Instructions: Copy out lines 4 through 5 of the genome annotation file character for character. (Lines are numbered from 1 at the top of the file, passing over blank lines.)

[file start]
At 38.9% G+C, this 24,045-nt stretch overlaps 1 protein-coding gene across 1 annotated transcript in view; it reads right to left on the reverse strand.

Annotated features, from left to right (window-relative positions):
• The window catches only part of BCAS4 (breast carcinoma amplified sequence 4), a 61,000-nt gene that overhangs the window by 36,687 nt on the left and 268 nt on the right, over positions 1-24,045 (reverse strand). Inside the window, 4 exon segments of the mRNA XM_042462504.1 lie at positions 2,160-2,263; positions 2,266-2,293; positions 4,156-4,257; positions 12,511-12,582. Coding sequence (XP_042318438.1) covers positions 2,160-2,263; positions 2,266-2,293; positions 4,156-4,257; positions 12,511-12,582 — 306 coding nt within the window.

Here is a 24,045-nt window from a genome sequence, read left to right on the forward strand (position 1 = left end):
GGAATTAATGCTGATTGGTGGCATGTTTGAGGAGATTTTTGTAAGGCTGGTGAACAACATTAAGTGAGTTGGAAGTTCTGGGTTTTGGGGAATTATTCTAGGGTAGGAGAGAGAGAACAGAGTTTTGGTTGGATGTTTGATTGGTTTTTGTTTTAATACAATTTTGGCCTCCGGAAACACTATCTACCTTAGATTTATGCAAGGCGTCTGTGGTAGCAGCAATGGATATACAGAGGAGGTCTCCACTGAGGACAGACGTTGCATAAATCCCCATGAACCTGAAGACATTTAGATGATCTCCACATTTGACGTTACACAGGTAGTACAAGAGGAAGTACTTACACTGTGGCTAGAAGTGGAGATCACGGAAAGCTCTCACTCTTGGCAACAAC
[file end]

Here is a 24,045-nt window from a genome sequence, read left to right on the forward strand (position 1 = left end):
GGAATTAATGCTGATTGGTGGCATGTTTGAGGAGATTTTTGTAAGGCTGGTGAACAACATTAAGTGAGTTGGAAGTTCTGGGTTTTGGGGAATTATTCTAGGGTAGGAGAGAGAGAACAGAGTTTTGGTTGGATGTTTGATTGGTTTTTGTTTTAATACAATTTTGGCCTCCGGAAACACTATCTACCTTAGATTTATGCAAGGCGTCTGTGGTAGCAGCAATGGATATACAGAGGAGGTCTCCACTGAGGACAGACGTTGCATAAATCCCCATGAACCTGAAGACATTTAGATGATCTCCACATTTGACGTTACACAGGTAGTACAAGAGGAAGTACTTACACTGTGGCTAGAAGTGGAGATCACGGAAAGCTCTCACTCTTGGCAACAAC